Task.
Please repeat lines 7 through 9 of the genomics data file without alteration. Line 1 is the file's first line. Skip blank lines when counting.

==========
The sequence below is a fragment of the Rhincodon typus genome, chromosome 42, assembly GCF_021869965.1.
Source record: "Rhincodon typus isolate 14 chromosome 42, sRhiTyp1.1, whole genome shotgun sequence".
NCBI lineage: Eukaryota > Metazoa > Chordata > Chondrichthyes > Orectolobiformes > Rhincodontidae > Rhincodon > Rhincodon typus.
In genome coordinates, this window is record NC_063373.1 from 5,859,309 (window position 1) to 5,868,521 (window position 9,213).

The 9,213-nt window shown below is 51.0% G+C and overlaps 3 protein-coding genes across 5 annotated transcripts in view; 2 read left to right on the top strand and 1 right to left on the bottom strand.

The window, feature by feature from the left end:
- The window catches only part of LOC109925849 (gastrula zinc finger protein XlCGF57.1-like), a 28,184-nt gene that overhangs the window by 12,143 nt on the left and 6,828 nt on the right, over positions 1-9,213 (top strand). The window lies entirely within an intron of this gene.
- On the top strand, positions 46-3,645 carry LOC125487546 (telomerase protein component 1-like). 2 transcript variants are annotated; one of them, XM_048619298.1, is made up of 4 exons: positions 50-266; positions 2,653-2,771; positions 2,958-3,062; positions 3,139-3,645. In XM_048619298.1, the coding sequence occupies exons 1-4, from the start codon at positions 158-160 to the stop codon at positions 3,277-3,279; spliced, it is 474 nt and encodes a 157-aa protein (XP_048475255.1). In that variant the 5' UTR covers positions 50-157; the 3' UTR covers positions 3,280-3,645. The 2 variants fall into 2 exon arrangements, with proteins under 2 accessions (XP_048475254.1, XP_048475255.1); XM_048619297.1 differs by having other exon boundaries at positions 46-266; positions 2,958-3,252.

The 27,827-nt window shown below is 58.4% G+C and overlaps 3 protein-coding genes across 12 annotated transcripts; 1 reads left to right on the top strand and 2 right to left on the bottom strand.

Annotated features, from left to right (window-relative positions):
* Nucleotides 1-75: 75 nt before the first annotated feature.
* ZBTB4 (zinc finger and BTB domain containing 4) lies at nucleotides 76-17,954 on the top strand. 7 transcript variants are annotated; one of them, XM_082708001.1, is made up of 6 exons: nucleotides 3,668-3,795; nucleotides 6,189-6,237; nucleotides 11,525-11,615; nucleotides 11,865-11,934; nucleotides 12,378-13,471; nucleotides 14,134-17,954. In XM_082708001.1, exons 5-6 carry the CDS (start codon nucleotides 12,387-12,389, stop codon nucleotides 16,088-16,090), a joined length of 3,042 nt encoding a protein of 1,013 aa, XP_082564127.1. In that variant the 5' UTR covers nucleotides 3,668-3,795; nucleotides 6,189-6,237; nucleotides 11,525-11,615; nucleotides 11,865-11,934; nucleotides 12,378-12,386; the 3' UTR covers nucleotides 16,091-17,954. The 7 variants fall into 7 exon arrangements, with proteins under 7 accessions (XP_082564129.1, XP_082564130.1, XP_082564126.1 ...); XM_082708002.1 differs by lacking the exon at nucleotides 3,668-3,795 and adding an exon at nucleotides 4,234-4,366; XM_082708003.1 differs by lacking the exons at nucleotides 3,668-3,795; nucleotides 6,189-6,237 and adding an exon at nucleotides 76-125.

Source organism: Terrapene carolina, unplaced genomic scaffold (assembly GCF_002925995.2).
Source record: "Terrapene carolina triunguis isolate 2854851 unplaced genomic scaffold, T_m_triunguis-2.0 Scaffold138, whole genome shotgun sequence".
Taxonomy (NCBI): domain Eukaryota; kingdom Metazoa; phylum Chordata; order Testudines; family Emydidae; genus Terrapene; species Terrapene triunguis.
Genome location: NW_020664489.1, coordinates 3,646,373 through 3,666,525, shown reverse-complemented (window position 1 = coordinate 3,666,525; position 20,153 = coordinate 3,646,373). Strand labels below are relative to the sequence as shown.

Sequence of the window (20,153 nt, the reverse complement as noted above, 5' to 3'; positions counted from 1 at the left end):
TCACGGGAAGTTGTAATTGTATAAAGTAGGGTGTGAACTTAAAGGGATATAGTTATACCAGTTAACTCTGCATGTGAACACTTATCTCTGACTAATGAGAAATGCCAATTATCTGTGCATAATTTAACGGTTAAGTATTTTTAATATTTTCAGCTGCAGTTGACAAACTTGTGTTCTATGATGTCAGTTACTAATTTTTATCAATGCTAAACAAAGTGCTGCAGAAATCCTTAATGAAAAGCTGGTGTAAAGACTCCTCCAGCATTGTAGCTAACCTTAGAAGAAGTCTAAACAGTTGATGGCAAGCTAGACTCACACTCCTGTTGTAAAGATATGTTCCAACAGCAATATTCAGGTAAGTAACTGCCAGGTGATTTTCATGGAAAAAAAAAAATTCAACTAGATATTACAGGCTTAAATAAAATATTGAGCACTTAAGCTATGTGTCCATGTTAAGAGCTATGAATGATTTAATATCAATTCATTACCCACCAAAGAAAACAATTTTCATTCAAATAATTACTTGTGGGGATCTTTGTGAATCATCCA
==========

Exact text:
- The window catches only part of LOC109925849 (gastrula zinc finger protein XlCGF57.1-like), a 28,184-nt gene that overhangs the window by 12,143 nt on the left and 6,828 nt on the right, over positions 1-9,213 (top strand). The window lies entirely within an intron of this gene.
- On the top strand, positions 46-3,645 carry LOC125487546 (telomerase protein component 1-like). 2 transcript variants are annotated; one of them, XM_048619298.1, is made up of 4 exons: positions 50-266; positions 2,653-2,771; positions 2,958-3,062; positions 3,139-3,645. In XM_048619298.1, the coding sequence occupies exons 1-4, from the start codon at positions 158-160 to the stop codon at positions 3,277-3,279; spliced, it is 474 nt and encodes a 157-aa protein (XP_048475255.1). In that variant the 5' UTR covers positions 50-157; the 3' UTR covers positions 3,280-3,645. The 2 variants fall into 2 exon arrangements, with proteins under 2 accessions (XP_048475254.1, XP_048475255.1); XM_048619297.1 differs by having other exon boundaries at positions 46-266; positions 2,958-3,252.

The 27,827-nt window shown below is 58.4% G+C and overlaps 3 protein-coding genes across 12 annotated transcripts; 1 reads left to right on the top strand and 2 right to left on the bottom strand.